Breathing Life Back Into Brooktrout Lake
September 12, 2016
Brooktrout lake was once teeming with the speckled fish after which it is named, but by the 1980s, it had become one of hundreds of lakes and ponds in the Adirondacks of upstate New York that were devoid of fish. The culprit: acid rain from the burning of fossil fuels.
The bodies of water in this region are among the most impacted by acid deposition in the United States.
But reductions in sulfur dioxide emissions over the past three decades, fostered by federal environmental regulations, have allowed the pH of the Adirondack lakes to stabilize over time — giving scientists a unique opportunity to attempt to reintroduce fish to the lake.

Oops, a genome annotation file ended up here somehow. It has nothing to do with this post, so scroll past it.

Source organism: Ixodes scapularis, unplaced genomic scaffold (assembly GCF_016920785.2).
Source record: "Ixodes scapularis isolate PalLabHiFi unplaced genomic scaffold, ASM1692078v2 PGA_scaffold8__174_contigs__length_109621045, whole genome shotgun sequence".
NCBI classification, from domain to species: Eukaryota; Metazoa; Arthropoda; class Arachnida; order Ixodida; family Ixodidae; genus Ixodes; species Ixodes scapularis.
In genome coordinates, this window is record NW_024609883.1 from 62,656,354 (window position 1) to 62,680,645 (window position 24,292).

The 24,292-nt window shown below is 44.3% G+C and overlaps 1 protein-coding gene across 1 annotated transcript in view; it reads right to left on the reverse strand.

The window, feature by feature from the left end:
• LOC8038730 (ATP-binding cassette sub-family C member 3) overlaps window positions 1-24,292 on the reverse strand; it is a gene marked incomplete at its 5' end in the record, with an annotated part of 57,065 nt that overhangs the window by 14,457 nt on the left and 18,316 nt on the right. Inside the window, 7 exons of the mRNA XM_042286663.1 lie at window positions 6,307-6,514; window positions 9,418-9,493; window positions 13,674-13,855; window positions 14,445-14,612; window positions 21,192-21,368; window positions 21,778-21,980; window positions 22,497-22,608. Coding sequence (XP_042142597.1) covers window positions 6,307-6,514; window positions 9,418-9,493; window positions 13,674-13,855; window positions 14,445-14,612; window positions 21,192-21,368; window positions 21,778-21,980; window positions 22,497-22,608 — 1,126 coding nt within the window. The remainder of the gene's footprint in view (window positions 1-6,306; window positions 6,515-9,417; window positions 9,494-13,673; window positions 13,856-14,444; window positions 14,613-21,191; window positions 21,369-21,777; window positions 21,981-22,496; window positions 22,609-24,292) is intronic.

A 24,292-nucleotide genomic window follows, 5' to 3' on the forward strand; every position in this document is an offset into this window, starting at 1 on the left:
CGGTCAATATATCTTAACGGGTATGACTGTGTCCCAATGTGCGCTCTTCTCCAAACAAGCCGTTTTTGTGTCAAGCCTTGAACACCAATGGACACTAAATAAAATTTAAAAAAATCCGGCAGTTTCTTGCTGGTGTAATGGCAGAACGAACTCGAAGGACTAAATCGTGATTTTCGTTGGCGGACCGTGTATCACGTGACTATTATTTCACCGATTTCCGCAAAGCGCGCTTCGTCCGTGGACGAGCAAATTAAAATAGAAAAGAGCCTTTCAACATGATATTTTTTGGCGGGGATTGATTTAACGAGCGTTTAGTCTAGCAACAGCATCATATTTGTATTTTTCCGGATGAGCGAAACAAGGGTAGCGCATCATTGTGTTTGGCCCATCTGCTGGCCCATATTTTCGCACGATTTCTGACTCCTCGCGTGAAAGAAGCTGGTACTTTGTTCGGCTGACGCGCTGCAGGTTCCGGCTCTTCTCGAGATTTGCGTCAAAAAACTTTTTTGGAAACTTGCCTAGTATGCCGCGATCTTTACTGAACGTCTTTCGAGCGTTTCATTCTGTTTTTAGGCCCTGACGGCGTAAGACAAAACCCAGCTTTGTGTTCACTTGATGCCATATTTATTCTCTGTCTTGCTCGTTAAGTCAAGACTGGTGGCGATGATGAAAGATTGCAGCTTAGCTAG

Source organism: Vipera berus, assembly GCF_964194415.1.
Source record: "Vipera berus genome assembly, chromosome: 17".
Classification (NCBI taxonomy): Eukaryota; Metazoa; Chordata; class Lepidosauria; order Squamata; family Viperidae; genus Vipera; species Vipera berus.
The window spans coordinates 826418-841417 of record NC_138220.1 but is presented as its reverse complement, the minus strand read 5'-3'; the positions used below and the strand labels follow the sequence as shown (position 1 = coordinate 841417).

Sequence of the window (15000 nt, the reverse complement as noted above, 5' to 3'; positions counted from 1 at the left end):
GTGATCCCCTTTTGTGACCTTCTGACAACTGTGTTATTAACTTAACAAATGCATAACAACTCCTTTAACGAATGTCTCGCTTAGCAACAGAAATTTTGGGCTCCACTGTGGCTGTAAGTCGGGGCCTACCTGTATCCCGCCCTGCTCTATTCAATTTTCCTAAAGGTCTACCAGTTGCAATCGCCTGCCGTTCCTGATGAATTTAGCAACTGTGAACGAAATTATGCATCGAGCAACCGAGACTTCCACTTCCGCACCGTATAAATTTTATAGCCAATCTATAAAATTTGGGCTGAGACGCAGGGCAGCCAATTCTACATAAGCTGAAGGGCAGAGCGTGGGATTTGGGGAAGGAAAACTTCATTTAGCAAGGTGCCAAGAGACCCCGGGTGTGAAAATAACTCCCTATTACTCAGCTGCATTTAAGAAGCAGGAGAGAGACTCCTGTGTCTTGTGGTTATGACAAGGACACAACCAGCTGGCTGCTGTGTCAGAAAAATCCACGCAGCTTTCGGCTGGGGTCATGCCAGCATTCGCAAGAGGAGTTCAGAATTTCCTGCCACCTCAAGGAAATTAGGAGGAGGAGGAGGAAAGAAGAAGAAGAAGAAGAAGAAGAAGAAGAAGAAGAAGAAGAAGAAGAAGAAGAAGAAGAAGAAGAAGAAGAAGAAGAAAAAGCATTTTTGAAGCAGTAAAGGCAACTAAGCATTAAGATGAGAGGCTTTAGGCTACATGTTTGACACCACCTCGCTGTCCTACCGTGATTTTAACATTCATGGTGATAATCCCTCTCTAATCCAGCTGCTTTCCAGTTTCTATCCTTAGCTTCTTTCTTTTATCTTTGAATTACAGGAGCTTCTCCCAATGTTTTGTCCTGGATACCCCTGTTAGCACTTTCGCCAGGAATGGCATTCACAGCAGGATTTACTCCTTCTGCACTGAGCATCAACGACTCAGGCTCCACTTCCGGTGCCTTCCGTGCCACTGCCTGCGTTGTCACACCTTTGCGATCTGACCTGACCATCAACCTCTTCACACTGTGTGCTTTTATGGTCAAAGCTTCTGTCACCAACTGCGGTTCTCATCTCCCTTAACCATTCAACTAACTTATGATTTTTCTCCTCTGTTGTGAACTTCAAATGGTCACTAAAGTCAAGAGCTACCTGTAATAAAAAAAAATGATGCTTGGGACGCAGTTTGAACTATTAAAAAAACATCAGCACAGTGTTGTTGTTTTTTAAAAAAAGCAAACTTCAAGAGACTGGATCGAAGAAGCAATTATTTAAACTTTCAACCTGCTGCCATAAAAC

Two researchers from the Academy of Natural Sciences of Drexel University — Donald Charles and Frank Acker — were part of a nine-institution group that has spent two decades documenting changes in the lake and their effects on species such as bacteria and fish.
Their research, which was published in 2015 in the journal Environmental Science and Technology, marks the most comprehensive long-term study of how acidification affects lake ecosystems to date.
The researchers documented the water quality and aquatic plant and animal life recovery throughout the 1990s and 2000s. They discovered that, as lakes recover, more species of phytoplankton and zooplankton were found, thus beginning to rebuild the food chain.
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